The airways and internet have been filled with the conversations of politics and political candidates for some time now. There are days when one might think there is nothing else happening in the world except for the election. And the candidates are treated like pop cult personalities…television stars. Sadly, substance is often lost to style.
You know that rabbis are warned by their congregants, “don’t talk about politics.” And rabbis know that people are really saying, “don’t talk about politics if they disagree with mine!” But most of us have learned our lessons, and stay away from partisan politics because we serve all of our congregants and don’t want to be divisive. Yet we are moved by values.
I’d like to look at a particular phenomenon in the Jewish community. There was a time when almost all Jews voted for Democrats. Why was that? I believe it was because we were an immigrant population, we were and our fathers and mothers were workers, and our concern was with the issues of the worker and labor unions, treatment of immigrants and minorities. Two generations later, we see a shift. And although polls show that the majority of Jews still vote as democrats, a growing majority vote for republicans.
I don’t think the pattern is a function of Jews voting in a way they think is determined by Judaism, Jewish values or the Jewish tradition. I think its much more closely linked to the changing circumstances to our lives as Americans; the growth of wealth and affluence; moving from the place of labor to the place of ownership; and our full acceptance in American society. There was a time when it was said that the Jews lived like Presbyterians but voted like Puerto Ricans. That’s less and less the case.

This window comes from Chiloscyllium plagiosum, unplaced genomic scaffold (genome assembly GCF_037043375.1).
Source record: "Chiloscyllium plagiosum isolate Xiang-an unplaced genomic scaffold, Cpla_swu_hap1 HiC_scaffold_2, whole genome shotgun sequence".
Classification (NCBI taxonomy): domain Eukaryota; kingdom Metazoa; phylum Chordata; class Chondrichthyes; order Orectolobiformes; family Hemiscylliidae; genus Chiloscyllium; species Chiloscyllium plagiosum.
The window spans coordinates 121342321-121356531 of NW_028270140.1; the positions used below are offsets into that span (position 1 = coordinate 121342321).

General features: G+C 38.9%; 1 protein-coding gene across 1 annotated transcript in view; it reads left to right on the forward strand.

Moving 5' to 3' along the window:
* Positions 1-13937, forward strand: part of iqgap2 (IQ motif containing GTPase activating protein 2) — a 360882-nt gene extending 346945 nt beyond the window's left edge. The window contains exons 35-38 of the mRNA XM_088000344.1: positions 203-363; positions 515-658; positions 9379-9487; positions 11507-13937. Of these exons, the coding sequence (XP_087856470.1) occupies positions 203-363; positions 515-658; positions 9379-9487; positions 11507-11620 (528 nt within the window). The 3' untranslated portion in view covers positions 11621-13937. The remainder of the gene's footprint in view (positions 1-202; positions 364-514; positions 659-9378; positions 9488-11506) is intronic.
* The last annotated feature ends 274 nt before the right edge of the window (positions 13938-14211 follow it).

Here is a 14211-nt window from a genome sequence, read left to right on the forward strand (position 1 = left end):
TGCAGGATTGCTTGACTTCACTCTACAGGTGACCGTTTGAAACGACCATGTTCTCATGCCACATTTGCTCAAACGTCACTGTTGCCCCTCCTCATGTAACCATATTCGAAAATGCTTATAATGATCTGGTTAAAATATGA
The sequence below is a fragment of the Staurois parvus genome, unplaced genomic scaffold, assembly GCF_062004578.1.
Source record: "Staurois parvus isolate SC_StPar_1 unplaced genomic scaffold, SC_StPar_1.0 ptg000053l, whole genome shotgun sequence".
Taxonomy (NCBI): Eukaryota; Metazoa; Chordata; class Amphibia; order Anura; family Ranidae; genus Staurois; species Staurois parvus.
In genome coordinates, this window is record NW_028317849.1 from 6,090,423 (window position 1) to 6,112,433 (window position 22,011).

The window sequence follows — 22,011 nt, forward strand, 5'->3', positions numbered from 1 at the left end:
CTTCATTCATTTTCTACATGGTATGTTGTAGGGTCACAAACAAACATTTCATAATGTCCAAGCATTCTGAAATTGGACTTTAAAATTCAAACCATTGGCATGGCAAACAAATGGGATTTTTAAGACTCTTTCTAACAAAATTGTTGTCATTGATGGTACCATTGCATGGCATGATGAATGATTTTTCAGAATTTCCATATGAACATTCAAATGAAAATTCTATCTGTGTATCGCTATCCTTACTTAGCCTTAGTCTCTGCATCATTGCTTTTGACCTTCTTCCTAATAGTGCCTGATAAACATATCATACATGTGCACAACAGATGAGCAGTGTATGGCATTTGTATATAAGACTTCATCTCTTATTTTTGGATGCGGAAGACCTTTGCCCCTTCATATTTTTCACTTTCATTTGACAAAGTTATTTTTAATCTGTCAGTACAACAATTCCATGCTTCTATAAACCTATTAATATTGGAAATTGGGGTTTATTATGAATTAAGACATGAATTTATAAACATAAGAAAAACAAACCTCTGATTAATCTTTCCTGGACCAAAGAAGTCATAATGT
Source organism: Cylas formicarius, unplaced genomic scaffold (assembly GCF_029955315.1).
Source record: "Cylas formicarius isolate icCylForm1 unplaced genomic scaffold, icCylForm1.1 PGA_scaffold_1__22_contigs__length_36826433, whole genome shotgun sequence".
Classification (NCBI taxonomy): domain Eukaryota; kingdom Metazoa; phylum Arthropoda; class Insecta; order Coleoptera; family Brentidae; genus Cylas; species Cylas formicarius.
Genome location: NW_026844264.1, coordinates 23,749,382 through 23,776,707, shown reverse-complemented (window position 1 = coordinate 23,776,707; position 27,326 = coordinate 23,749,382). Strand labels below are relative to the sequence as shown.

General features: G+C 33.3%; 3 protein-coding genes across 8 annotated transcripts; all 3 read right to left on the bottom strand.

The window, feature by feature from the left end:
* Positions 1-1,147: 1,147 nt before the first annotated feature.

In the extreme orthodox communities, like some in Williamsburg, Jews vote pretty much as a block. And the way they vote is determined by the self interest of the community and the direction of their rebbes.
Policy toward Israel is also a fundamental issue in a Jews’ electoral decision. But our advocacy organizations have always attempted to make Israel a non-partisan issue.
As we get closer to the Florida primary, I’d like you to consider a few questions. I’d also love to hear from you about this.
I’d like to ask you what role does being Jewish play in your voting? Are there Jewish values that come in to play? What are those values? How does the religious language used by some candidates impact your decision?
We are defined by many different things. Our values have always been a part of our uniqueness. I wonder – as we are more and more comfortable in our environment – what are those unique Jewish values?
I put this out, only to inspire thought and conversation.
See you in shul and Shabbat Shalom,
Rabbi David Steinhardt
P.S. – We have a wonderful speaker this Shabbat, Dr. Donniel Hartman. I encourage your attendance!